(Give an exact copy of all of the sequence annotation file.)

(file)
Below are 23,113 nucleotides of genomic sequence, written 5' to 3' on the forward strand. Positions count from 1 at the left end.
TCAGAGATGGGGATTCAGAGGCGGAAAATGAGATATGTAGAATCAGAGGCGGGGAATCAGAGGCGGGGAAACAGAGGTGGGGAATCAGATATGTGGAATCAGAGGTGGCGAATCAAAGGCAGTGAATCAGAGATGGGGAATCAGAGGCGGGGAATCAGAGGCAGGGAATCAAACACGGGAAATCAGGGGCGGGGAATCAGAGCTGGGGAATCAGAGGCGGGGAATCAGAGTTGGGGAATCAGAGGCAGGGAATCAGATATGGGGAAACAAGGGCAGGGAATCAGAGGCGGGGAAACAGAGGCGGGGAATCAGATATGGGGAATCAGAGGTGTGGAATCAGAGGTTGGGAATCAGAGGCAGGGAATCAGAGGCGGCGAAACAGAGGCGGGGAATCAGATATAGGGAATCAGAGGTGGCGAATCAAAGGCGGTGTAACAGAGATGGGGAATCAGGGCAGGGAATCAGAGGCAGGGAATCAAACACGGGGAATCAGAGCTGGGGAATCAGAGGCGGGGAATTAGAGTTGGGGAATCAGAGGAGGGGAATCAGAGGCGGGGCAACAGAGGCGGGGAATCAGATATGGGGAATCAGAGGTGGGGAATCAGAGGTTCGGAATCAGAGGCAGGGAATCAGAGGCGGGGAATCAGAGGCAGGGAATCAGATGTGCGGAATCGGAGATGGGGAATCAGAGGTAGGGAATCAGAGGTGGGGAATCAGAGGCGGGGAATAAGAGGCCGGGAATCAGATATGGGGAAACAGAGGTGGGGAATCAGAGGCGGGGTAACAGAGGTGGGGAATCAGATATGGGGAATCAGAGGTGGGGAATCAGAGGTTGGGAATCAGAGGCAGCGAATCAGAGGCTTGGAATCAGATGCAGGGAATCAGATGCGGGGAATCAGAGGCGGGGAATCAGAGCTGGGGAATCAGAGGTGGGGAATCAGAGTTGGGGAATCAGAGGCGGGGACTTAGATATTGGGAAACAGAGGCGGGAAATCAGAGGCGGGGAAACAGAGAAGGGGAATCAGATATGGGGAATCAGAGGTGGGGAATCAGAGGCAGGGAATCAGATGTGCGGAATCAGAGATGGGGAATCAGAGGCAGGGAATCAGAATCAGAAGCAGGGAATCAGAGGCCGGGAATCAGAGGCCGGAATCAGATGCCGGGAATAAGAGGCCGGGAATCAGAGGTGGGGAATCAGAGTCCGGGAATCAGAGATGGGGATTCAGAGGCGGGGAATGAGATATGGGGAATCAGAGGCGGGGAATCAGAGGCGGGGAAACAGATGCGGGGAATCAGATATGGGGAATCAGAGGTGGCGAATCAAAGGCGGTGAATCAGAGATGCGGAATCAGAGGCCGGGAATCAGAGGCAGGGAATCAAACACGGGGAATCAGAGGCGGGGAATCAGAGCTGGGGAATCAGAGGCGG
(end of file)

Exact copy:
Below are 23,113 nucleotides of genomic sequence, written 5' to 3' on the forward strand. Positions count from 1 at the left end.
TCAGAGATGGGGATTCAGAGGCGGAAAATGAGATATGTAGAATCAGAGGCGGGGAATCAGAGGCGGGGAAACAGAGGTGGGGAATCAGATATGTGGAATCAGAGGTGGCGAATCAAAGGCAGTGAATCAGAGATGGGGAATCAGAGGCGGGGAATCAGAGGCAGGGAATCAAACACGGGAAATCAGGGGCGGGGAATCAGAGCTGGGGAATCAGAGGCGGGGAATCAGAGTTGGGGAATCAGAGGCAGGGAATCAGATATGGGGAAACAAGGGCAGGGAATCAGAGGCGGGGAAACAGAGGCGGGGAATCAGATATGGGGAATCAGAGGTGTGGAATCAGAGGTTGGGAATCAGAGGCAGGGAATCAGAGGCGGCGAAACAGAGGCGGGGAATCAGATATAGGGAATCAGAGGTGGCGAATCAAAGGCGGTGTAACAGAGATGGGGAATCAGGGCAGGGAATCAGAGGCAGGGAATCAAACACGGGGAATCAGAGCTGGGGAATCAGAGGCGGGGAATTAGAGTTGGGGAATCAGAGGAGGGGAATCAGAGGCGGGGCAACAGAGGCGGGGAATCAGATATGGGGAATCAGAGGTGGGGAATCAGAGGTTCGGAATCAGAGGCAGGGAATCAGAGGCGGGGAATCAGAGGCAGGGAATCAGATGTGCGGAATCGGAGATGGGGAATCAGAGGTAGGGAATCAGAGGTGGGGAATCAGAGGCGGGGAATAAGAGGCCGGGAATCAGATATGGGGAAACAGAGGTGGGGAATCAGAGGCGGGGTAACAGAGGTGGGGAATCAGATATGGGGAATCAGAGGTGGGGAATCAGAGGTTGGGAATCAGAGGCAGCGAATCAGAGGCTTGGAATCAGATGCAGGGAATCAGATGCGGGGAATCAGAGGCGGGGAATCAGAGCTGGGGAATCAGAGGTGGGGAATCAGAGTTGGGGAATCAGAGGCGGGGACTTAGATATTGGGAAACAGAGGCGGGAAATCAGAGGCGGGGAAACAGAGAAGGGGAATCAGATATGGGGAATCAGAGGTGGGGAATCAGAGGCAGGGAATCAGATGTGCGGAATCAGAGATGGGGAATCAGAGGCAGGGAATCAGAATCAGAAGCAGGGAATCAGAGGCCGGGAATCAGAGGCCGGAATCAGATGCCGGGAATAAGAGGCCGGGAATCAGAGGTGGGGAATCAGAGTCCGGGAATCAGAGATGGGGATTCAGAGGCGGGGAATGAGATATGGGGAATCAGAGGCGGGGAATCAGAGGCGGGGAAACAGATGCGGGGAATCAGATATGGGGAATCAGAGGTGGCGAATCAAAGGCGGTGAATCAGAGATGCGGAATCAGAGGCCGGGAATCAGAGGCAGGGAATCAAACACGGGGAATCAGAGGCGGGGAATCAGAGCTGGGGAATCAGAGGCGG